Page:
understanding tesla\'s life threatening battery decisions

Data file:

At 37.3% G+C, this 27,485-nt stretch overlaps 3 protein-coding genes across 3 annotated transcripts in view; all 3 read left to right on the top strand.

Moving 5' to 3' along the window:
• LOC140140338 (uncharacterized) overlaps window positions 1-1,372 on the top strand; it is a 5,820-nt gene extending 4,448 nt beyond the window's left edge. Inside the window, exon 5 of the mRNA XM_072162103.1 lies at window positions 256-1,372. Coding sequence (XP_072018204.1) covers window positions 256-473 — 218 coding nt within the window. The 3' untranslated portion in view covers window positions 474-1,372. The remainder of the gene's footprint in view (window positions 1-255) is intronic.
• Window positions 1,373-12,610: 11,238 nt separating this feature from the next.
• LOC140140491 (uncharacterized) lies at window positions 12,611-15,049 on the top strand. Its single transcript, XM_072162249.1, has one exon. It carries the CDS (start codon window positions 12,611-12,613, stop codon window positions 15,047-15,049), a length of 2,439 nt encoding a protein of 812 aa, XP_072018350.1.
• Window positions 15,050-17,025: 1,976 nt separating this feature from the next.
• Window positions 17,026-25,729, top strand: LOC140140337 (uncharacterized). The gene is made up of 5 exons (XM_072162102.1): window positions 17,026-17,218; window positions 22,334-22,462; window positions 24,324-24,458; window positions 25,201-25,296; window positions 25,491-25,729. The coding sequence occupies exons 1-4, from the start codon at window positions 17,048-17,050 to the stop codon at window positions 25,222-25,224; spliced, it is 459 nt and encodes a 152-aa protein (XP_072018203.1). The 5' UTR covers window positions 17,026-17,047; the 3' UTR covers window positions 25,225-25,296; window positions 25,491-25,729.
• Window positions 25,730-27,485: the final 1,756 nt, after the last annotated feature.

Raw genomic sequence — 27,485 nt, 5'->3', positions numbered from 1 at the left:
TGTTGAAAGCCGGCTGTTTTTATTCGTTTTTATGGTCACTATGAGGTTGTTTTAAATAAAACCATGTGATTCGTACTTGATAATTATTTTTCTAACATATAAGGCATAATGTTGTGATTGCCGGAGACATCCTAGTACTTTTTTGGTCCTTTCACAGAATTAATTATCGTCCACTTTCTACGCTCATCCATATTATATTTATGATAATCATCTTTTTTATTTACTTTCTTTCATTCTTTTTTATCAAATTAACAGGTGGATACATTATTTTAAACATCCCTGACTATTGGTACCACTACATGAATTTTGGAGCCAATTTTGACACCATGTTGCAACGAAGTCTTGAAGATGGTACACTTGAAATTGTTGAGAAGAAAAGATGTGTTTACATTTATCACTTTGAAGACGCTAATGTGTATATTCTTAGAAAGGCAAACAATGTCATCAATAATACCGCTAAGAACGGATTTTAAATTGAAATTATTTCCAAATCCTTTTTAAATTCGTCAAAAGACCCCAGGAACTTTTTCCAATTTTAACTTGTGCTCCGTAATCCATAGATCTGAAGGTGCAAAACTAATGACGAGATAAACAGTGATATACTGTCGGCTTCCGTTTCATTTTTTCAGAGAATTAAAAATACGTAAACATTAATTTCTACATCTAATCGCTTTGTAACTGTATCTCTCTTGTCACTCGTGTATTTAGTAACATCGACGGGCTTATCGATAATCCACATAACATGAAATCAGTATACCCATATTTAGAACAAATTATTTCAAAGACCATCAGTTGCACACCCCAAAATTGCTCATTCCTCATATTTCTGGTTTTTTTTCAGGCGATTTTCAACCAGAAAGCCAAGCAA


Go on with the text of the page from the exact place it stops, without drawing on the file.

In the past few months, Tesla Motor\'s electric vehicles (NASDAQ:TSLA) Three collisions. The battery fire was widely reported in the media. Last week, NHTSA decided to conduct an official investigation into the incidents. While Tesla CEO Elon Musk is on an immediate offensive, he believes that Tesla\'s BEVs are less risky than a gasoline-powered car, but more and more investors are asking the question, \"Why did Tesla have three battery fires in a fleet of 17,000 BEVs, while Nissan did not have any fires in a fleet of more than 90,000 BEVs? The answer is simple. Tesla\'s battery decision significantly increases the battery risk for customers and companies. The main resource I discussed in this article is a 2012 study published by the National Renewable Energy Laboratory called the vehicle battery safety Roadmap guide. \"Since the roadmap provides more scientific details than most investors need or want, I will focus on general topics that affect investment risk and leave electrochemical and engineering details for professionals. \"Lithium- \"Ion battery\" includes at least half More than a dozen varieties, from relatively safe iron phosphate preparations to relatively unstable cobalt oxide preparations. I use this word because there is no lithium. 100% safe ion battery. All lithium- If the battery is punctured, the ion battery will burn. Generally speaking, the fire caused by the punctured cell is the least violent. Lithium- If the pieces left over during the manufacturing process penetrate 15-to 25- Micron separator and generate internal short circuit. In these cases known as \"field failure events\", the internal short circuit ignites the material inside the battery and causes the internal temperature to soar to several hundred degrees Celsius in a few seconds. At this point, the cells burst, providing additional oxygen to the fire. In rare unexplained cases, the internal temperature will soar to several thousand degrees Celsius in a few seconds, indicating that an aluminum heat agent reaction may occur. Failure Mechanism of lithium The ion battery is not well understood as it is almost impossible to extinguish lithium Ion battery fire What the best first responders can do if a fire occurs is to try to cool the surrounding packaging to prevent the fire from spreading. All we know is that the cells that are pierced are less responsive than those with magnetic fields. Failure events and on-site failure events are less violent than other failures that some experts attribute to the aluminum heat agent reaction. Thermal energy released by burning lithium Ion batteries are three times higher than the electrical energy released by the battery in the normal discharge cycle, and as the temperature increases in one cell spread to adjacent cells, causing them to enter the heat out of control, cell puncture and field failure events can be a very important thing. This phenomenon is like lighting one side of the Matchbox. Once the first one is gone, others will definitely follow. A recent Tesla fire on the Yucatan Peninsula in Mexico was filmed in a YouTube video showing the process of lithium. The ion battery unfolds in a large battery pack. The video starts with a moderate fire in several pierced battery modules. As the temperature rises, other modules reach the point of Heat runaway and explode. In the finale, several modules join the party and explode at the same time. If the incident does not involve a $100,000 car and a real-life accident, it will be a huge special effect for Hollywood. Tesla\'s first adventure battery choice is to pick batteries with high energy density and unsatisfactory safety, rather than batteries with low energy density selected by all other automakers. Its second adventure battery option is to ignore the law of large numbers. Field- Fault events are very rare, and while I have not yet found detailed statistics on the 18650 batteries Tesla purchased from Panasonic, the NREL report states that the battery pack in the Tesla Model S uses about 7,000 high The energy of the easier field is 18650 cells- More secure lithium failure eventIon Chemistry. Since each battery in the battery pack represents an independent risk of field failure, the risk of catastrophic field failure events at the battery pack level is: some of the more disturbing aspects of the NREL report include the observation: batteries in electric vehicles remain in high-charge condition to maximize the range of travel. Unfortunately, this approach also maximizes the likelihood of failure events on site. Since Tesla wants its car to have the longest mileage possible with the lowest possible battery weight, it has chosen a relatively unstable high Energy battery chemistry, while competitors of electric vehicles with shorter production ranges choose safer and more stable chemistry. As Tesla wants to keep its battery costs low and take advantage of the overcapacity of 18650 batteries worldwide, it has decided to use 7,000 small batteries in its battery pack, more experienced car manufacturers pay high prices for large car-grade batteries, which reduces the impact of the law of large numbers. All of Tesla\'s public talk points about the three fires are focused on the collision -- Related Properties of battery pack failures. Statistics in the NREL report show that if Tesla uses a safer low package, the catastrophic package failure rate of 1 out of 6,000 is almost correct Energy Chemistry like lithium iron phosphate. If NHTSA concludes that the fire is due to Tesla\'s adventure of choosing a high energy density battery in 7,000 battery packs instead of road debris, the impact on Tesla will be life-threatening. In my opinion, the current market price of Tesla\'s common stock does not reflect this real and substantial short term Risk of long-term survival Disclosure: I do not have a position in any of the stocks mentioned, nor do I have a plan to start any position in the next 72 hours. This article was written by myself and expressed my views. I received no compensation ( In addition to Seeking Alpha). I have no business relationship with any stock company mentioned in this article. Supplementary disclosure: I am a former director of Axion Power International and hold a large number of long-term positions in its common stock. I am currently acting as executive vice president of ePower Engine Systems, a private holding company that is developing engines The leading series of hybrid transmission systems for heavy trucks.